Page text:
‘Outlandish bonus culture’ at VA comes under attack in Congress

Gina Farrisee, the VA's assistant secretary for human resources and administration, testifies during a hearing on bonuses Friday before the House Veterans' Affairs Committee.
(Alex Wong / Getty Images)

An “outlandish bonus culture” pervades the Department of Veterans Affairs, with no senior manager receiving less than a fully satisfactory performance review last year despite problems, including long waits for patient care and cost overruns for construction projects, the chairman of the House Veterans’ Affairs Committee said at a Capitol Hill hearing Friday.

The VA paid out more than $2.8 million in “performance awards” in the last fiscal year to executives, some of whom are now under scrutiny for misrepresenting veterans’ wait times for healthcare.

“This is scandalous, even criminal,” said Rep. Jeff Miller (R-Fla.), the committee chairman. The “quest for monetary gain” led to manipulation of records to conceal long waits for care, he said.


Congressional negotiators are considering banning VA bonuses through fiscal 2016 as they work to reconcile differences in House and Senate bills that would, among other things, allow veterans facing long waits at VA facilities to see private doctors and expand the VA’s secretary’s authority to fire staff for poor performance. The VA’s acting secretary, Sloan Gibson, has moved to suspend bonuses to VA healthcare executives this year.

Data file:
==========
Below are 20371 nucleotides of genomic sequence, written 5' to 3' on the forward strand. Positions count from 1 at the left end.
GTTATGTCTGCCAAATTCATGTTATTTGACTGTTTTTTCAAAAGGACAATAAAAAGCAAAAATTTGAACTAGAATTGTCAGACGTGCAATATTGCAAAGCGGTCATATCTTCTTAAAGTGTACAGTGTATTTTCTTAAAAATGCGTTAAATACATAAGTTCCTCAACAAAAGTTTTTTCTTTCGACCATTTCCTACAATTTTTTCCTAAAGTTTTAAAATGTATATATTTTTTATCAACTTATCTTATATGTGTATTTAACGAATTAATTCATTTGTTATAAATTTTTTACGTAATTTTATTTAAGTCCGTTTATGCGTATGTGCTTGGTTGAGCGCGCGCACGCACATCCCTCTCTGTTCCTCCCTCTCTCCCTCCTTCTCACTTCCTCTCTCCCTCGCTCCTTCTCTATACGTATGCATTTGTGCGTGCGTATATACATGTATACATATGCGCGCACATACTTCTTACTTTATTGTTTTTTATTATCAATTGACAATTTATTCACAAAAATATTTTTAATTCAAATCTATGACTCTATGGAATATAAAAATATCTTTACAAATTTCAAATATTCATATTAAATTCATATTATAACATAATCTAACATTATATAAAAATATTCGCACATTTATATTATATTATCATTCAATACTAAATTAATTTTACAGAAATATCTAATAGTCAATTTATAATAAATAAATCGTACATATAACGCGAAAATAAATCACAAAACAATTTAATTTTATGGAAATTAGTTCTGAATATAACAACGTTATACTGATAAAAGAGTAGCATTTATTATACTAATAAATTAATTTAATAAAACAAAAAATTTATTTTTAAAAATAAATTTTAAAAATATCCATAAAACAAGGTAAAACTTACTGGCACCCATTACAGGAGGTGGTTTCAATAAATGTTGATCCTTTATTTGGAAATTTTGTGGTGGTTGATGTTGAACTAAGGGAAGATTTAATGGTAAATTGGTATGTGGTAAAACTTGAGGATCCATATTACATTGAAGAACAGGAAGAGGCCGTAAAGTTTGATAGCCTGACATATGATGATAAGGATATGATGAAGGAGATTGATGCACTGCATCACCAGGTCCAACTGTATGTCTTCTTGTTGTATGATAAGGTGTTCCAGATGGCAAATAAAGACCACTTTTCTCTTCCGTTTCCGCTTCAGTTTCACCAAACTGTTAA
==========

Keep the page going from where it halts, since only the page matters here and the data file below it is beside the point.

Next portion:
Throughout the VA, nearly $400 million was paid in bonuses in fiscal 2011.

Fueling congressional outrage was a since-rescinded $8,495 bonus for fiscal 2013 to the director of the Phoenix VA, which has been at the epicenter of the VA healthcare scandal.

Not a single one of 470 senior VA executives received a “less than fully satisfactory” rating from FY 2010 through 2013, according to Miller.

“Knowing what we know now about the fraudulent actions being taken at facilities all across this country that have harmed our veterans, do you think that the department’s assessment that 100% of senior managers at VA have been fully successful in the past four years is in line with reality?” Miller asked Gina Farrisee, the VA’s assistant secretary for human resources and administration.

“If we knew what we knew today at that time, it is unlikely that their performance would reflect what it reflected at the time the reports were written,” she responded.

Lawmakers from both parties expressed outrage upon hearing that the performance ratings cannot be changed “even if there’s information that was hidden from the raters,” as Miller put it. He indicated that the issue may become a subject of VA reform legislation. The Phoenix VA director’s bonus was canceled because it had been awarded as a result of an administrative error, officials have said.

Farrisee defended bonuses as important to recruiting and retaining the best talent.

“We are competing in tough public and private labor markets for skilled personnel,” she said. But, she added, “we must do a better job at holding our employees and our leaders accountable.”

Rep. Phil Roe (R-Tenn.) suggested the VA was treating its executives under scrutiny for mismanagement far differently than another federal agency, the IRS, treats ordinary taxpayers.

“If you falsely put your claim out with the IRS and claim deductions you don’t have, let me tell you what’s going to happen to you. You’re going to get penalized. You’re going to pay the taxes. And you might go to jail,” Roe said.

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